I just returned from San Francisco, where the American Psychological Association (APA) met to consider its ethical stance in the face of overwhelming evidence that psychologists in military and intelligence agencies participated in the torture of detainees in US custody. As many of you may know, the APA failed to take a strong ethical position against psychologist participation in interrogations. It even defeated a mild resolution that would have allowed psychologists to offer only clinical treatment services in detention facilities where human rights violations are pervasive. The APA has thus failed to come to grips with the implications of the role of psychologists in supporting interrogations at Guantánamo and other places where terrorist suspects are detained, pretending that it is possible to act ethically in an environment that undermines the possibility of ethical practice.
The APA did, however, advance the struggle against torture by the CIA. The APA "unequivocally" condemned the use of 20 distinct interrogation methods - such as mock executions, forced nakedness, hooding, stress positions, water boarding, and threats to families of detainees - that reportedly have been used by the CIA and that amount to torture. It called upon the Defense Department, CIA and other agencies to prohibit these tactics and demanded that psychologists not participate in planning, designing or carrying them out.
The new policy is particularly strong in forbidding indirect as well as direct participation such that psychologists cannot aid in "softening up" prisoners for interrogation through grotesque and abusive conditions of detention. Moreover, following orders from those in charge of interrogations, or even following US government interpretations of laws or regulations that permit torture, is no longer an acceptable justification. The APA called on psychologists to report torture and to cooperate in all investigations of it, including those by Congress.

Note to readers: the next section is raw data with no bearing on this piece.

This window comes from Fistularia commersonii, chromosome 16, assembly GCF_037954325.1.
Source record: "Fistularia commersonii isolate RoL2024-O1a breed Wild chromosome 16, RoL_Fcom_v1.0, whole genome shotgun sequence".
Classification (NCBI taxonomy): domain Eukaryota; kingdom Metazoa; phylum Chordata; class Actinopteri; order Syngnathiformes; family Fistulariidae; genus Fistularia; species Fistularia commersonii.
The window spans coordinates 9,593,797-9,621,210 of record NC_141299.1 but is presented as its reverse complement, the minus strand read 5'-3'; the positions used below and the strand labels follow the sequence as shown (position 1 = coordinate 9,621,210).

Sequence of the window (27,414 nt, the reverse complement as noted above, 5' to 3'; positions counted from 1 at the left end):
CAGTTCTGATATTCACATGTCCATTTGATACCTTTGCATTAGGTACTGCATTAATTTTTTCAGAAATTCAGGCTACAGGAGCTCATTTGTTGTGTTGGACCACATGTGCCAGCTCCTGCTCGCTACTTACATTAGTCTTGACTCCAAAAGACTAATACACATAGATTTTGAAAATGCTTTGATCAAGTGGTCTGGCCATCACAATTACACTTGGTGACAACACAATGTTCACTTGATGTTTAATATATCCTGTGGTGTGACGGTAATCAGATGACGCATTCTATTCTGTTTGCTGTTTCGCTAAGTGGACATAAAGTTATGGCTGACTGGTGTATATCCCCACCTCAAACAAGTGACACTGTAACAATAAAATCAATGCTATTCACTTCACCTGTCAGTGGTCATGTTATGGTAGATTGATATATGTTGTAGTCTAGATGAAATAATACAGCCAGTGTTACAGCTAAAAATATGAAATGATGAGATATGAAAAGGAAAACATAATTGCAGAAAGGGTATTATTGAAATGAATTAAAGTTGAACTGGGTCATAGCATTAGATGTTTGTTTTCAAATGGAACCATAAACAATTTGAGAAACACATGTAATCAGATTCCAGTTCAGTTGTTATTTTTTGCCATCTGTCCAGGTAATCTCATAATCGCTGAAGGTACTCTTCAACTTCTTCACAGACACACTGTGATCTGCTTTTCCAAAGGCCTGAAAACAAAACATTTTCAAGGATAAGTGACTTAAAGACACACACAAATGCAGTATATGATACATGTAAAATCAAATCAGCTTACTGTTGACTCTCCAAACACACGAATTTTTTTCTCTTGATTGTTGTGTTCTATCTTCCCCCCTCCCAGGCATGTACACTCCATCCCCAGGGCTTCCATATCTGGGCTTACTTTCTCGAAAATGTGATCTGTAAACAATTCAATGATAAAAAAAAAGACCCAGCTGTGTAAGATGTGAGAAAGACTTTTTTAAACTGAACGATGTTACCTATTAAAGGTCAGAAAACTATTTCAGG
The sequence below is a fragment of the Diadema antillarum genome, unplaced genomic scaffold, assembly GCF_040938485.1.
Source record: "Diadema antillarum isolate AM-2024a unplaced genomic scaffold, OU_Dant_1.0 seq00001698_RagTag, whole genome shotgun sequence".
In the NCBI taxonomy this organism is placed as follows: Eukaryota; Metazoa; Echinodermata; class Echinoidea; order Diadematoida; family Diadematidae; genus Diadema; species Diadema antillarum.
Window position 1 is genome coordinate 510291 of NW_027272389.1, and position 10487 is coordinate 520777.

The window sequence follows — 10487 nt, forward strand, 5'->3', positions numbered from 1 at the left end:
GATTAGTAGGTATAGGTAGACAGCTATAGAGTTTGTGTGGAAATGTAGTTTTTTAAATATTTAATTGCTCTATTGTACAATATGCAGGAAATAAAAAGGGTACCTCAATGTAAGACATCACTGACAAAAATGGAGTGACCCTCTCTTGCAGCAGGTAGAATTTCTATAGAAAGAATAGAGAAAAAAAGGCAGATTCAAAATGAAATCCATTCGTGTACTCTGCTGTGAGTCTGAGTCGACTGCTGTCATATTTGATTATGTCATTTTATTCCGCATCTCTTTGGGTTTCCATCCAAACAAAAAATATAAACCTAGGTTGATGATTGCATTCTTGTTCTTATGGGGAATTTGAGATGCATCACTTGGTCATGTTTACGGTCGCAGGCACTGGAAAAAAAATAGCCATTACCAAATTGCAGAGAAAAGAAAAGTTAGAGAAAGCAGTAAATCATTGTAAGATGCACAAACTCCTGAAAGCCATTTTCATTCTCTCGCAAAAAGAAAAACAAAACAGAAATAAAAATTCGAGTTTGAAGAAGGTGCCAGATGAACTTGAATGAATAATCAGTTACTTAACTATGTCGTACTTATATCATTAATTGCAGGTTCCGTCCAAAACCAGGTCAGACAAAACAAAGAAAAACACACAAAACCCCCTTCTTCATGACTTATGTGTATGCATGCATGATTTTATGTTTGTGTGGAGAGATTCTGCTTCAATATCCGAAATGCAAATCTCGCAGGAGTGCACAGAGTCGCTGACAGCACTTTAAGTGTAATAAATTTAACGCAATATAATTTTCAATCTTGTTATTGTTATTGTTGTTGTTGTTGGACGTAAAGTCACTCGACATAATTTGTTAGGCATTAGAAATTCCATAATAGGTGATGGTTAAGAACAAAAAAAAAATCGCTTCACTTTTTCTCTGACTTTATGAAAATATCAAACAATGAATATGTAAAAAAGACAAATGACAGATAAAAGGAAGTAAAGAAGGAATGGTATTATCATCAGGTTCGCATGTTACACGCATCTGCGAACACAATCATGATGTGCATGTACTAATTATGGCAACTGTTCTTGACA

It is troubling, though, that the resolution condemns isolation, sleep deprivation, sensory overload and sensory deprivation only when used in a manner that "represents significant pain or suffering or in a manner that a reasonable person would judge to cause lasting harm." How can an organization ethically committed to "do no harm" invite distinctions regarding relative amounts of harm inflicted through coercive interrogation techniques?
Given what we know about these methods, this purported qualification is really no qualification at all, since clinical experience and investigations have demonstrated how deeply damaging these tactics are, often leading to post-traumatic stress disorder, extreme anxiety, depression, dissociation or even cognitive impairment. A new report by PHR and Human Rights First, Leave No Marks, shows that the harm from each of these four techniques (among others), is so serious that using any of them constitutes a war crime under US law. Because of the harm these techniques cause, the APA resolution must be understood to absolutely prohibit the use of the four methods.
The new APA interrogation resolution comes on the heels of a recent Executive Order that continues the CIA's "enhanced interrogation program," a euphemism for an abhorrent set of practices that amount to ongoing use of torture. While its particular interrogation tactics remain classified, there is every reason to believe that they include many of those the APA has now properly condemned – and which psychologists have helped design and implement. Condemnation of these methods by the APA, which has very strong relationships with agencies involved in national security, can aid our fight against torture in the public debate as well as in Congress and the Executive Branch. And by passing the resolution, the APA essentially commits to joining this fight.
We will all have to work together in the coming months to end the use of all 20 abusive techniques from use in all US interrogations, including those conducted by the CIA. It was gratifying that so many psychologists at the meeting in San Francisco have vowed both to continue to fight for the enduring values of their profession and to share our vision of ending torture by our government for good.
Tell a friend about this report on the APA's new interrogation policy.
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